February 1941 was a full 10 months before the United States of America
officially entered into World War II. Prior to that time, we
were providing assistance to England in the form of "Lend - Lease,"
whereby equipment, supplies, and training were provided, but no
fighting forces were engaged. Doing so formally excused us from
being considered part of the brawl. The U.S. was taking a more active
role in the South Pacific with aiding the Chinese in fending off
a terrible Japanese invasion. Germany was renown for its engineering
prowess in all things mechanical, be they, submarines, cannons,
trains, planes, or automobiles. The Stuka dive bomber was particularly
feared because of its ability to fly straight down, giving its pilot
a dead-on target that did not require adjustment for horizontal
displacement. Accuracy was greatly improved, but the tactic did
result in more than a few inexperienced Nazis not pulling up in
time to keep from adding himself and his airplane to the wreckage
- unintentional Kamikaze flying, you might say. This report from
behind the enemy lines gives valuable insight into the Stuka's strong
and weak points.
The Stuka in Action
by Lieutenant Thomas McBride
Author of "We Were Bombed in Paris!"
Dive-bombers, according to Nazi propaganda, are the most destructive
war machines in the Luftwaffe. But what is the, real story of these
infamous craft? Lieut. McBride tells you here.
Going down! German Junkers Ju. 87 "plummet planes"
start their screaming dive toward an Allied target. Ships of this
type destroyed 26,000 buildings in Rotterdam in two and one-half
I am not a military expert by any stretch of the imagination.
I am, however, a pilot, and all I intend to write about are the
things I saw in France. I have no intention of trying to interpret
them in the cold glare of military strategy. I'll leave that to
I was sent to France by a representative of the French Government
to organize the Second Lafayette Escadrille, made up of American
pilots flying American planes for France. Out of the thirty-six
boys sent over, only eight of us saw action. Of the others, six
were torpedoed on the way over, two were captured and are prisoners
in Germany today, and five escaped from Bordeaux before the Armistice
and got to England and are now flying Spitfires on the Channel patrol,
and I am, so far, the only one that succeeded in returning to this
Since my return, I've heard so many wild and extravagant stories
of the methods used to force France's capitulation, particularly
in reference to aviation, that I find it almost a duty to step in
and tell the truth about some of the happenings. Here I will deal
with the famous - or infamous-Stuka. I'll explain all I saw of this
weapon in action and will give a few experiences my friends and
I have had with dive-bombers.
In the first place, there is no definite make of plane known
as the Stuka. The word "Stuka" is the condensation of Sturzkampfflugzeug,
which means "diver, bomber, fighter" and can be applied to any ship
answering those specifications. The machine to which this name is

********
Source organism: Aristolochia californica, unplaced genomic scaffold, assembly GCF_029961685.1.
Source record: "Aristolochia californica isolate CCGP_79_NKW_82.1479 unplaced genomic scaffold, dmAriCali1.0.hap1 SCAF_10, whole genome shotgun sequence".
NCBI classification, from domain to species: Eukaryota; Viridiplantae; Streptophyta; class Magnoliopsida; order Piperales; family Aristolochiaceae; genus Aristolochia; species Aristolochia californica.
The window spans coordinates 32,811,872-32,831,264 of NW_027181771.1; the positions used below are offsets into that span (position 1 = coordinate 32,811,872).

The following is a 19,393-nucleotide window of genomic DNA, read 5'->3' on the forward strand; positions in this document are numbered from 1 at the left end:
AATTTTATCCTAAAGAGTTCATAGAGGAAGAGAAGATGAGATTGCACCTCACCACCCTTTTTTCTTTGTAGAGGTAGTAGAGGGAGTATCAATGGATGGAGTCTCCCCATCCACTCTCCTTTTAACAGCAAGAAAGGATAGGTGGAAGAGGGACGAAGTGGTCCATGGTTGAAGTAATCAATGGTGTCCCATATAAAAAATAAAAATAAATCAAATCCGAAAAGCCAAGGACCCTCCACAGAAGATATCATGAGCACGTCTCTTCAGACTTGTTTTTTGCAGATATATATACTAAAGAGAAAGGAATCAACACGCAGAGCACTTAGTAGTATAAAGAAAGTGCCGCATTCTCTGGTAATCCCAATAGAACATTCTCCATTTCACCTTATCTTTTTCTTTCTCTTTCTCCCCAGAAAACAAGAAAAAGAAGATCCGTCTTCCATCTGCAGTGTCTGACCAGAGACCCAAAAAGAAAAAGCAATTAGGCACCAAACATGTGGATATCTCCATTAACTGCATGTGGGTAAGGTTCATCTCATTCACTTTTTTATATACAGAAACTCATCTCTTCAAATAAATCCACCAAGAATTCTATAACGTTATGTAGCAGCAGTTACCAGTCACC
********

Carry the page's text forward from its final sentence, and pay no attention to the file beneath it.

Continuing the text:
most often applied, however, is the Junkers Ju. 87. It is a low-wing,
all-metal, two-place ship, powered with an inverted Junkers Jumo
engine. It is capable of about 170 m.p.h. in level flight.
The pilot has two machine guns firing forward and the gunner
has one weapon on a swivel mount in the rear. Between the landing
gear legs is an ejector-type bomb rack that throws the bomb outside
the propeller arc when the release is pulled. The Ju. 87 carnies
either one large bomb or one medium bomb and eight or ten small
bombs in external racks fastened to the underside of the wing.
In the little town of Beauvais, which is north of Paris, the
Nazi Stukas had a field day. They bombed this one small town continuously
for about two weeks. This was the method used: Just after sunrise
a lone bomber would come howling out of nowhere and drop his load
of concentrated death. He would then pull up to about10,000 feet
and swing in a circle over the center of the town. Immediately following
him would come several flights of six or seven ships, spaced about
fifteen minutes apart and a thousand feet or so above the first
When the Nazis spotted the original plane circling, they would
break formation and approach in single file. As they reached a point
directly above the center of the circle they would peel off one
by one and dive through the center of the ring formed by the circling
ship. In this way they could send out green pilots in all but the
first machine. He would do the spotting and mark the target for
them by circling.
Of course, after the first flight had dropped its bombs, there
was no longer need for the target-spotting ship, as the smoke and
flames rising thousands of feet become a perfect marker visible
Snapped over Poland, this dramatic air shot shows
a railroad junction being bombed by the Nazis. Note bomb craters
near train tracks. (Photo from March of Time)
With all this pounding, however, Beauvais was not damaged materially
as much as should have been expected. You will notice that I said
"actual" damage, for the accuracy of these Junkers was not of the
best. It was an entirely different story, though, as far as the
moral effect as concerned.
Imagine, if you can, standing on the ground and watching one
of these coming directly at you. In the first place, the Ju. 87
is one of the ugliest airplanes ever put into the air. It looks
like nothing so much as a railroad bridge gone mad and tearing through
the sky. There seems to have been absolutely no coherent attempt
to streamline the ship. The first thing you notice as it comes down
out of the blue is the inverted gull wing. Usually, a cranked wing
has smooth contours; on the Junkers, though, through some genius
of the designer, it looks like a barn door broken in the middle.
As the machine dives out of the sky at you, the rear portion of
the wing moves downward and forms flaps. Then, to slow it up more
for bombing accuracy, right under the leading edge of both wings
just about in the center are the diving brakes. From dead ahead
these brakes look like a picket fence.
You can't imagine the horrible combination of noises made by
all these things stuck out into the wind-stream. It sounds like
a bunch of riveters having a jam session. As if that wasn't enough,
the Nazis - who seem to be working on the theory that if they can't
kill you with the bombs, they'll scare you to death - hang a siren
on the ship to help the general din.
When this bundle of concentrated horror starts its dive it is
just a speck in the sky. As it approaches at several times express
train speed, the conglomeration of screams, moans, and whistles
rising to a crescendo seems to precede it. As it pulls out of its
dive, usually with all machine guns yammering, at about one thousand
to fifteen hundred feet, the bomb is dropped from the telescopic